While your head teacher or principal is responsible for the day-to-day operation of the school, the strategic responsibilities lie with the governing board (or if you’re a MAT with the trustees who may have delegated to local committees).
All schools should have either a member of the governing board, or a committee, with specific oversight of the school's arrangements for special educational needs and disability (SEND), as set out in the SEND Code of Practice.
The role of the nominated person or board is to monitor, evaluate and review the SEND policy on a regular basis and ensure that the other school policies fully support pupil outcomes.
Here we outline the key areas you’ll need to provide supporting information for and how our SEND management software, Provision Map, can help you.
Key questions: The SENCO
Part of the governors’ role is liaising with the SENCO about current policy and practice and they’ll need to understand:
Who is the SENCO?
Are they qualified?
How often are they in school?
How long have they been in role?
How long do they get for the SENCO role?
Are they a member of the SLT, if not, who do they link to?
Governors need to have an overview of provisions that are in place and support the SENCO in decisions about SEND provision across the school. They look annually at data/reports about the performance of SEND students, and strive for the best education for all children, including those with SEND.
Key questions: How inclusive is the school?
These key questions will help governors to assess how inclusive the school is:
Do we comply with the SEN policy and Equalities Act 2010?
What reasonable adjustments are made?
Is the accessibility plan up to date?
What is extra-curricular access like?
What is the attendance of SEND pupils and what actions are taken to support SEND attendance?
What do exclusions look like for SEND pupils and what actions are taken to support/avoid exclusions?
What does transition look like?
It’s important to provide easy-to-access, detailed, digital evidence of inclusion. This is where Provision Map can help. With it you can create a detailed report with the provisions you have in place and what pupils are involved.
It's a good idea to add reasonable adjustments as provisions or, at the very least, as a box on a plan. This provides an evidence trail of what’s in place for pupils and allows you to share this very inclusive approach with the governing board.
You can also use Provision Map to:
Evidence additional support for pupils
Attendance of pupils with special educational needs can be slightly lower than the average. For students with additional needs, missing school can put them at an even greater disadvantage than their peers. You need staff, time and resources to ensure those children don't fall further behind, communication is upheld and that a smooth pathway to return is possible. Your governors need to know what you’re doing to support attendance and what additional resources you may need.
Provide easy-to-access data on exclusions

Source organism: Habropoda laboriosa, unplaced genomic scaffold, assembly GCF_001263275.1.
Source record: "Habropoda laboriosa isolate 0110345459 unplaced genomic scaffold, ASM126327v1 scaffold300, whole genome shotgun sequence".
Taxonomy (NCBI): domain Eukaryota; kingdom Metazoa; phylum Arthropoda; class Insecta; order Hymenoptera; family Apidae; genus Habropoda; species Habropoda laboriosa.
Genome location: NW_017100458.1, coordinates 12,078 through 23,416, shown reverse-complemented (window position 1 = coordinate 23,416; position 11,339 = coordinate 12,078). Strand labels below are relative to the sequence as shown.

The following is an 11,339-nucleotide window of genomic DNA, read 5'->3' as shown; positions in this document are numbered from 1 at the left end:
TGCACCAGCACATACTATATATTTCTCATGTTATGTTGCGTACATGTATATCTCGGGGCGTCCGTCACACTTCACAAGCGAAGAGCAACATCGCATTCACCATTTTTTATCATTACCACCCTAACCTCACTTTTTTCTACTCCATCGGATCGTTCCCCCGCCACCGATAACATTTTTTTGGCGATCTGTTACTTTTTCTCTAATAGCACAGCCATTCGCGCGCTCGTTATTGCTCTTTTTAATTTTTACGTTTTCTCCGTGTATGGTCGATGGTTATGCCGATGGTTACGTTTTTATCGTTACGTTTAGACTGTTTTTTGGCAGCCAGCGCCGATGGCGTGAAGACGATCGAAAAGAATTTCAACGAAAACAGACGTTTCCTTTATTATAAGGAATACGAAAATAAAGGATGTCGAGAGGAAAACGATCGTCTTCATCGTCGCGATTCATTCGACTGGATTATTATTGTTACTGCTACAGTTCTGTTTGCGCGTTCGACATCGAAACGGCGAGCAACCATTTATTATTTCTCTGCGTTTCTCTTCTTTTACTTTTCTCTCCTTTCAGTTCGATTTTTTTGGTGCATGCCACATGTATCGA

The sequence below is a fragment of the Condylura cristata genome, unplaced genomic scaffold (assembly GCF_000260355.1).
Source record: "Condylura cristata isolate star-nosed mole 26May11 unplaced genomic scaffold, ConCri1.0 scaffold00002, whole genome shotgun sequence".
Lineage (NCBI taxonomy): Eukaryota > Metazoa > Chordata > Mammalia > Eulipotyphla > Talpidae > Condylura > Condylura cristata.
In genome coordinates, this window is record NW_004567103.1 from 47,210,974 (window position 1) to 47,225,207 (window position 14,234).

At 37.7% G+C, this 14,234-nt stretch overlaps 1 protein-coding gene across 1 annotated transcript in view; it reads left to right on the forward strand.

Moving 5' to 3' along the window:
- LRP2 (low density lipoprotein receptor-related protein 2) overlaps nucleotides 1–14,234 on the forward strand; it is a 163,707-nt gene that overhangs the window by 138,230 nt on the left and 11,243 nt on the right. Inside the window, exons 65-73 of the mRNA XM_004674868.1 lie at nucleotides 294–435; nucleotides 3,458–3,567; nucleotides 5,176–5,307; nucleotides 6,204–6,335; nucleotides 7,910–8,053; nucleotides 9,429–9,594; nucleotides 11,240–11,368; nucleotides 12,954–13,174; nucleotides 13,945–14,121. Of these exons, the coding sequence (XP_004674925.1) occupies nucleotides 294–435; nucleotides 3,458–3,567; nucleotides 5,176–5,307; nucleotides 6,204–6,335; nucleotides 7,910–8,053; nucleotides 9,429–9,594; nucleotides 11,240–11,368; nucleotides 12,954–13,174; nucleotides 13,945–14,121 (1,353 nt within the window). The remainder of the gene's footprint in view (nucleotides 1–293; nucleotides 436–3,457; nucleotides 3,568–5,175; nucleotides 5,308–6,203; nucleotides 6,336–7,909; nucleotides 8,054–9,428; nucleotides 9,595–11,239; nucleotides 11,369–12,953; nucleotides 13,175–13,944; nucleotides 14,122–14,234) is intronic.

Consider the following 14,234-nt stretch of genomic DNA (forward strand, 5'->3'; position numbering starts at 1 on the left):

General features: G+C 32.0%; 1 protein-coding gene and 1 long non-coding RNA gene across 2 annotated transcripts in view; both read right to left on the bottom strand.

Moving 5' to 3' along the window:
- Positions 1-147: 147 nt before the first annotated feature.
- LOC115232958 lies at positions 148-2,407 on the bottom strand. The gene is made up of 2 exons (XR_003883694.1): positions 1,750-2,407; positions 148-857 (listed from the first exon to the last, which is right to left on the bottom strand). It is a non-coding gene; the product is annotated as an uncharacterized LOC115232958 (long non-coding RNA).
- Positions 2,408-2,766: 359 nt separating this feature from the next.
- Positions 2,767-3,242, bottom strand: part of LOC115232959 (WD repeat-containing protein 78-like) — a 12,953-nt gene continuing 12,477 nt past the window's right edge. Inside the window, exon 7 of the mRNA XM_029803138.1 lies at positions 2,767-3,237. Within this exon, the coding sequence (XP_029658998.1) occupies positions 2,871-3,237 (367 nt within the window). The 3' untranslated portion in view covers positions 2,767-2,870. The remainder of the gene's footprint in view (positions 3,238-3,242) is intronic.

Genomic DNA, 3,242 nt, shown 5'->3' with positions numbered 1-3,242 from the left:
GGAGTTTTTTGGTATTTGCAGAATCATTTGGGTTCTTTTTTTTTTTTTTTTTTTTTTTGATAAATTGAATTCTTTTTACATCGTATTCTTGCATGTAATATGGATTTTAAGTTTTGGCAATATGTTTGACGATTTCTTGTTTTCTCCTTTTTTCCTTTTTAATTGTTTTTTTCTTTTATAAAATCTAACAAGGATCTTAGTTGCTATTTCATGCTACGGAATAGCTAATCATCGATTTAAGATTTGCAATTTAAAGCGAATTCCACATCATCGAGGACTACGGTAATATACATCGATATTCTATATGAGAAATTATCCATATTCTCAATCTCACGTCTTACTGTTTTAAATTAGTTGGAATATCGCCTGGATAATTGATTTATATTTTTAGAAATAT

Post-exclusion, or to avoid an exclusion, pupils often need behaviour programmes and intensive staff support. While you need to report exclusions data to governors regularly, sometimes an exclusions panel must be formed (when the fixed term exclusions reach a certain value or when the child is permanently excluded) at which the governors must consider if the child’s needs have been identified and catered for sufficiently to avoid the exclusion in the first place.
Key questions: Quality of teaching/progress
Does teaching meet needs?
Are the gaps narrowing?
Is progress accelerated?
What is the effectiveness of the interventions used?
Are they value for money?
How is additional adult support used?
How is the impact of this measured?
What is the impact of the use of external agencies?
If you need to demonstrate the use of staff, especially when trying to show you need more staff, Provision Map can help you. You can even get a break down for individual staff members, including how many students they are involved with and the number of hours they have allocated. You can also include your external agencies as named staff in the provisions.
Measuring individual pupil progress
The reason schools put interventions and provisions in place for students is because they’re not currently where they’re expected to be. But for an individual pupil that could mean they're one mark away from a pre-determined threshold or they're several years behind their age-related expectation. When you measure their individual progress, it can be confusing. By working within a defined set of parameters – such as a GAS or RAG scale – you can measure and see which interventions are having a positive impact.
The advantage of working in this way means different interventions which use different pieces of baseline data can be compared. Where you have one intervention that measures how many words students can spell from the HFW list and want to compare it to another intervention that used spelling ages, you now have a tool for doing that. You can compare whether your maths interventions are more successful than your literacy interventions.
Fast and easy provision mapping information
With Provision Map you can share key information about students in a variety of formats, from comprehensive plans (that fully meet the requirements of the SEND Code of Practice) to passports or one-page profiles.
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